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Working out some code to release under the apache license. At the end of the license it shows you what to include in yoru files to indicate the copyright and licensing info. However, some software released under this license (e.g. testng) only includes a copy of the license and the source code has no copyright statements.

Does it matter if the code has copyright headers in it? I really hate seeing these things in my code, but I want to do what is needed to ensure the licensing applies.

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4 Answers 4

up vote 5 down vote accepted

It's useful to have a short license statement a the beginning of each file, just to make it clear if said file gets separated from the rest of the pack or is accessed through some non-tar.gz interface like Koders or Google code search.

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Dunno about apache, but some licenses like the CDDL have an explict "file by file" nature, so that it is explicitly clear that code of one license and code of another license can be mixed together so long as each file has a license header. Most other licenses are silent on the issue of what happens when you have a project that has source from six other projects, each with a different licenses. Licenses such as GPL make such file by file mixing of licenses impossible or trickier. Obviously I'm a developer not a lawyer.

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While you do own the copyright whatever you do with the license, if the terms of the license aren’t made to legally apply, then the legal rights of the recipient could turn out to be very different than what the license says.

If you want to have a very high degree of confidence that the terms of your license will be legally binding on the recipient of the code, you should have a process in place that requires them to signify their agreement to the terms before they get the code (for example, the usual “click here to agree” and if they don’t click, then no code is delivered). Without something like that, they MAY be bound to those terms, but it will depend on a variety of other issues their lawyer would point to if it ever mattered.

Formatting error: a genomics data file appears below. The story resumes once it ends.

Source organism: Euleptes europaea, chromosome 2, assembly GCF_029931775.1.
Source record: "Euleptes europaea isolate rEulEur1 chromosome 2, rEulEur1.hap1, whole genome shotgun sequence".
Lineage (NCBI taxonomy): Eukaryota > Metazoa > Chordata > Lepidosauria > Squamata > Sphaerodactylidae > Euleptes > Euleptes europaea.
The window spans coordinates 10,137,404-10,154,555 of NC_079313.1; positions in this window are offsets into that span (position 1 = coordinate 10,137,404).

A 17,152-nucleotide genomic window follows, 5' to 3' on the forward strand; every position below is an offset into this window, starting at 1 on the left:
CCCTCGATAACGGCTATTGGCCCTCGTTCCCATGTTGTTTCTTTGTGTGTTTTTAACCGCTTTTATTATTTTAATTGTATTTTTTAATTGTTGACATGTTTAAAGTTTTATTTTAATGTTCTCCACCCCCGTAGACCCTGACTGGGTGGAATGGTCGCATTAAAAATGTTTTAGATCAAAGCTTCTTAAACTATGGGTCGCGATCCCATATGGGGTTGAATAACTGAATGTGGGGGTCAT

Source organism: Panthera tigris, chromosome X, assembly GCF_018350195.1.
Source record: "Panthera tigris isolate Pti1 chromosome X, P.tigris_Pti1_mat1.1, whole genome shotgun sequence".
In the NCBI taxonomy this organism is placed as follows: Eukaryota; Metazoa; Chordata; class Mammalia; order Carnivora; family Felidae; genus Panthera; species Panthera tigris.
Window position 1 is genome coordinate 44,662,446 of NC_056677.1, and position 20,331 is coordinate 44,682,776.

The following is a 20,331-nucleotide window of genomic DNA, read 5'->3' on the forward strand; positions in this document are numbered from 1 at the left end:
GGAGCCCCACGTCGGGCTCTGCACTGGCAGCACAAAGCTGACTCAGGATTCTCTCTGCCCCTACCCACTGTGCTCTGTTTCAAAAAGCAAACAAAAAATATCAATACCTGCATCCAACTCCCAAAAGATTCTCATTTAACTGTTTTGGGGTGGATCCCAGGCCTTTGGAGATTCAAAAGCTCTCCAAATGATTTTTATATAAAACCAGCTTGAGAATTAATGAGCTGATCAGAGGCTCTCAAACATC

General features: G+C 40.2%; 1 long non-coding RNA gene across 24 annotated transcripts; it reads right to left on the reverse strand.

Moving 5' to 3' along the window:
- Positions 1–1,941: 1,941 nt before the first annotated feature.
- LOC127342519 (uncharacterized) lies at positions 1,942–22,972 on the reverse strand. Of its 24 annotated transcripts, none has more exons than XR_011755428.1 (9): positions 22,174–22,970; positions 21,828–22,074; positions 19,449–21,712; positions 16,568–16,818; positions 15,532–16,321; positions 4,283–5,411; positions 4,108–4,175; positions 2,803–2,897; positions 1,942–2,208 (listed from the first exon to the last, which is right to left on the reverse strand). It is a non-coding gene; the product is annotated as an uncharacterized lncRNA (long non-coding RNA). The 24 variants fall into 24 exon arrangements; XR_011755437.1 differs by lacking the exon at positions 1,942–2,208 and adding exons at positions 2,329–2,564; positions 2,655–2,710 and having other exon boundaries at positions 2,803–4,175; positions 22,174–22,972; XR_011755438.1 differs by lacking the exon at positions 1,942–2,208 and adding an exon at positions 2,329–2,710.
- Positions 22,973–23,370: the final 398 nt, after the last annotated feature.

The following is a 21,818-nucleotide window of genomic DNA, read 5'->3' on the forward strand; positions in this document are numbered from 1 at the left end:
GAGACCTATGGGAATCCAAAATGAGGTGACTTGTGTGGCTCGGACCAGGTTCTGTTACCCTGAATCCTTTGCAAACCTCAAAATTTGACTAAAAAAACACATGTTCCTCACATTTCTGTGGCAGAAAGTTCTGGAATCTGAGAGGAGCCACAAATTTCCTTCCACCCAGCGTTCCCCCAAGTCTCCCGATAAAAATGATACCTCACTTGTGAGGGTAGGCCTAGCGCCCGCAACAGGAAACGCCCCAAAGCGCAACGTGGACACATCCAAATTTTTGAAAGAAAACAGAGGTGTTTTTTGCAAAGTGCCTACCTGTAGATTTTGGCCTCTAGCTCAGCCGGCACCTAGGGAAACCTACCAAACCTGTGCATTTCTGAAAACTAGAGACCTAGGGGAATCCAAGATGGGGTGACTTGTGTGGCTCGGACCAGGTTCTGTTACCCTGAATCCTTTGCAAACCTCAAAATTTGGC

There are many circumstances that may make it matter – here are three of them: If you want to be able to use legal process to collect money from the licensee (presumably not your situation), if you are concerned about getting the licensee to agree not to hold you liable if the code doesn’t work, and if the code actually belongs to a third party who requires you to apply their terms.

Obviously, you should talk to a software lawyer for advice in any particular case. Point is, just doing what Apache says may or may not be enough to cover all the legal issues.

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The copyright is owned by you regardless of where you put the license. If you communicate the license as applying to the code that you own, then you're good regardless of where you put it.

It is very convenient and much less likely to confuse everyone if you put it everywhere, but putting it everywhere has no significant legal impact.

One compromise that seems wise to me is to put the full license only in a few places, and then a pointer to it in every other file ("This file is licensed under the same terms as...")

Of course, IANAL.

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